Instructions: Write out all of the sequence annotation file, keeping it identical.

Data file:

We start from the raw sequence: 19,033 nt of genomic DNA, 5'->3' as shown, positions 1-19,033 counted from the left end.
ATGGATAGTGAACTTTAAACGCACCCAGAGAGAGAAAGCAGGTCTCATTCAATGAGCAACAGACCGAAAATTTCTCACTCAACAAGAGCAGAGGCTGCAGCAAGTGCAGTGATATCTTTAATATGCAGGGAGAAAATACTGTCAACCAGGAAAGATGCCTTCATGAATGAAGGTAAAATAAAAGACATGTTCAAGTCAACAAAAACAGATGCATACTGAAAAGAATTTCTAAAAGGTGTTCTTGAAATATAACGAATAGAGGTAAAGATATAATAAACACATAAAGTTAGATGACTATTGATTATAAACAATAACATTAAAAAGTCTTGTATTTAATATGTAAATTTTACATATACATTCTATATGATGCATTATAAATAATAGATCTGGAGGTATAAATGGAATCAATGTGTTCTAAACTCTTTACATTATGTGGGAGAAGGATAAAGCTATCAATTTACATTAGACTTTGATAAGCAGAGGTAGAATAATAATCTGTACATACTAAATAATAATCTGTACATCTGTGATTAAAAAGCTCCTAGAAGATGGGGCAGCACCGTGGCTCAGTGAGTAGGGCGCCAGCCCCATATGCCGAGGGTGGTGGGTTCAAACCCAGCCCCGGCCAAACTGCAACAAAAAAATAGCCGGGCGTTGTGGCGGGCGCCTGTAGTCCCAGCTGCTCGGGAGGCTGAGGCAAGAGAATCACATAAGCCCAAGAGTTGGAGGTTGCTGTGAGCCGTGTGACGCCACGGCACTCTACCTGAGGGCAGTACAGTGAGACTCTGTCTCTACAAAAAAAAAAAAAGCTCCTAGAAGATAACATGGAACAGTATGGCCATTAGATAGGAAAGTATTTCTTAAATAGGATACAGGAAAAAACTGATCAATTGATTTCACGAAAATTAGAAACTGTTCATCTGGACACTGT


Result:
We start from the raw sequence: 19,033 nt of genomic DNA, 5'->3' as shown, positions 1-19,033 counted from the left end.
ATGGATAGTGAACTTTAAACGCACCCAGAGAGAGAAAGCAGGTCTCATTCAATGAGCAACAGACCGAAAATTTCTCACTCAACAAGAGCAGAGGCTGCAGCAAGTGCAGTGATATCTTTAATATGCAGGGAGAAAATACTGTCAACCAGGAAAGATGCCTTCATGAATGAAGGTAAAATAAAAGACATGTTCAAGTCAACAAAAACAGATGCATACTGAAAAGAATTTCTAAAAGGTGTTCTTGAAATATAACGAATAGAGGTAAAGATATAATAAACACATAAAGTTAGATGACTATTGATTATAAACAATAACATTAAAAAGTCTTGTATTTAATATGTAAATTTTACATATACATTCTATATGATGCATTATAAATAATAGATCTGGAGGTATAAATGGAATCAATGTGTTCTAAACTCTTTACATTATGTGGGAGAAGGATAAAGCTATCAATTTACATTAGACTTTGATAAGCAGAGGTAGAATAATAATCTGTACATACTAAATAATAATCTGTACATCTGTGATTAAAAAGCTCCTAGAAGATGGGGCAGCACCGTGGCTCAGTGAGTAGGGCGCCAGCCCCATATGCCGAGGGTGGTGGGTTCAAACCCAGCCCCGGCCAAACTGCAACAAAAAAATAGCCGGGCGTTGTGGCGGGCGCCTGTAGTCCCAGCTGCTCGGGAGGCTGAGGCAAGAGAATCACATAAGCCCAAGAGTTGGAGGTTGCTGTGAGCCGTGTGACGCCACGGCACTCTACCTGAGGGCAGTACAGTGAGACTCTGTCTCTACAAAAAAAAAAAAAGCTCCTAGAAGATAACATGGAACAGTATGGCCATTAGATAGGAAAGTATTTCTTAAATAGGATACAGGAAAAAACTGATCAATTGATTTCACGAAAATTAGAAACTGTTCATCTGGACACTGT